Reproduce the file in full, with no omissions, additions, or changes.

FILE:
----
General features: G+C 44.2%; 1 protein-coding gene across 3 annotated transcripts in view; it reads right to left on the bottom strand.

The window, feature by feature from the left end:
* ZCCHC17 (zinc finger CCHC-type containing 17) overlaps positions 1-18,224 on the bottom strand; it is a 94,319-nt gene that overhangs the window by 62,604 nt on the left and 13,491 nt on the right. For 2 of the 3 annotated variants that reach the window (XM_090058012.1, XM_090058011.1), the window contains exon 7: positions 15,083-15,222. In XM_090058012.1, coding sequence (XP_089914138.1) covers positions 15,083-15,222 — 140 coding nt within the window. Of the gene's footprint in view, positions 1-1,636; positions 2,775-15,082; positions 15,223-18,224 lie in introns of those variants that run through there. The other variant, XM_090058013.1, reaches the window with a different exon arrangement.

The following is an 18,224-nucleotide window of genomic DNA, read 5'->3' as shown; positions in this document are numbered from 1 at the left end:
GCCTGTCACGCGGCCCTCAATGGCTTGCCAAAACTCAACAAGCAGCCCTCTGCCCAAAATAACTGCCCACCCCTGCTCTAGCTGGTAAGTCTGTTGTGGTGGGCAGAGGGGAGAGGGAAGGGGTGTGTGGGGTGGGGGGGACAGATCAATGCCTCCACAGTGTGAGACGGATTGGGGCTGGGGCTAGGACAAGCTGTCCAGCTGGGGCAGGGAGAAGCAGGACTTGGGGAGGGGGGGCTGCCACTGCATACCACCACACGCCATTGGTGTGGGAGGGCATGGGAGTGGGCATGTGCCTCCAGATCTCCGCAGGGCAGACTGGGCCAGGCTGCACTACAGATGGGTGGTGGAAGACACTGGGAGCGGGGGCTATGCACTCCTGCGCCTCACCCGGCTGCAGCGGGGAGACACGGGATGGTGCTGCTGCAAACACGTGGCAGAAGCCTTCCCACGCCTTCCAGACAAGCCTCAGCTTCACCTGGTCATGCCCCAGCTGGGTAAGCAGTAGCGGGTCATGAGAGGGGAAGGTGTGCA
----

General features: G+C 44.2%; 1 protein-coding gene across 3 annotated transcripts in view; it reads right to left on the bottom strand.

The window, feature by feature from the left end:
* ZCCHC17 (zinc finger CCHC-type containing 17) overlaps positions 1-18,224 on the bottom strand; it is a 94,319-nt gene that overhangs the window by 62,604 nt on the left and 13,491 nt on the right. For 2 of the 3 annotated variants that reach the window (XM_090058012.1, XM_090058011.1), the window contains exon 7: positions 15,083-15,222. In XM_090058012.1, coding sequence (XP_089914138.1) covers positions 15,083-15,222 — 140 coding nt within the window. Of the gene's footprint in view, positions 1-1,636; positions 2,775-15,082; positions 15,223-18,224 lie in introns of those variants that run through there. The other variant, XM_090058013.1, reaches the window with a different exon arrangement.

The following is an 18,224-nucleotide window of genomic DNA, read 5'->3' as shown; positions in this document are numbered from 1 at the left end:
GCCTGTCACGCGGCCCTCAATGGCTTGCCAAAACTCAACAAGCAGCCCTCTGCCCAAAATAACTGCCCACCCCTGCTCTAGCTGGTAAGTCTGTTGTGGTGGGCAGAGGGGAGAGGGAAGGGGTGTGTGGGGTGGGGGGGACAGATCAATGCCTCCACAGTGTGAGACGGATTGGGGCTGGGGCTAGGACAAGCTGTCCAGCTGGGGCAGGGAGAAGCAGGACTTGGGGAGGGGGGGCTGCCACTGCATACCACCACACGCCATTGGTGTGGGAGGGCATGGGAGTGGGCATGTGCCTCCAGATCTCCGCAGGGCAGACTGGGCCAGGCTGCACTACAGATGGGTGGTGGAAGACACTGGGAGCGGGGGCTATGCACTCCTGCGCCTCACCCGGCTGCAGCGGGGAGACACGGGATGGTGCTGCTGCAAACACGTGGCAGAAGCCTTCCCACGCCTTCCAGACAAGCCTCAGCTTCACCTGGTCATGCCCCAGCTGGGTAAGCAGTAGCGGGTCATGAGAGGGGAAGGTGTGCA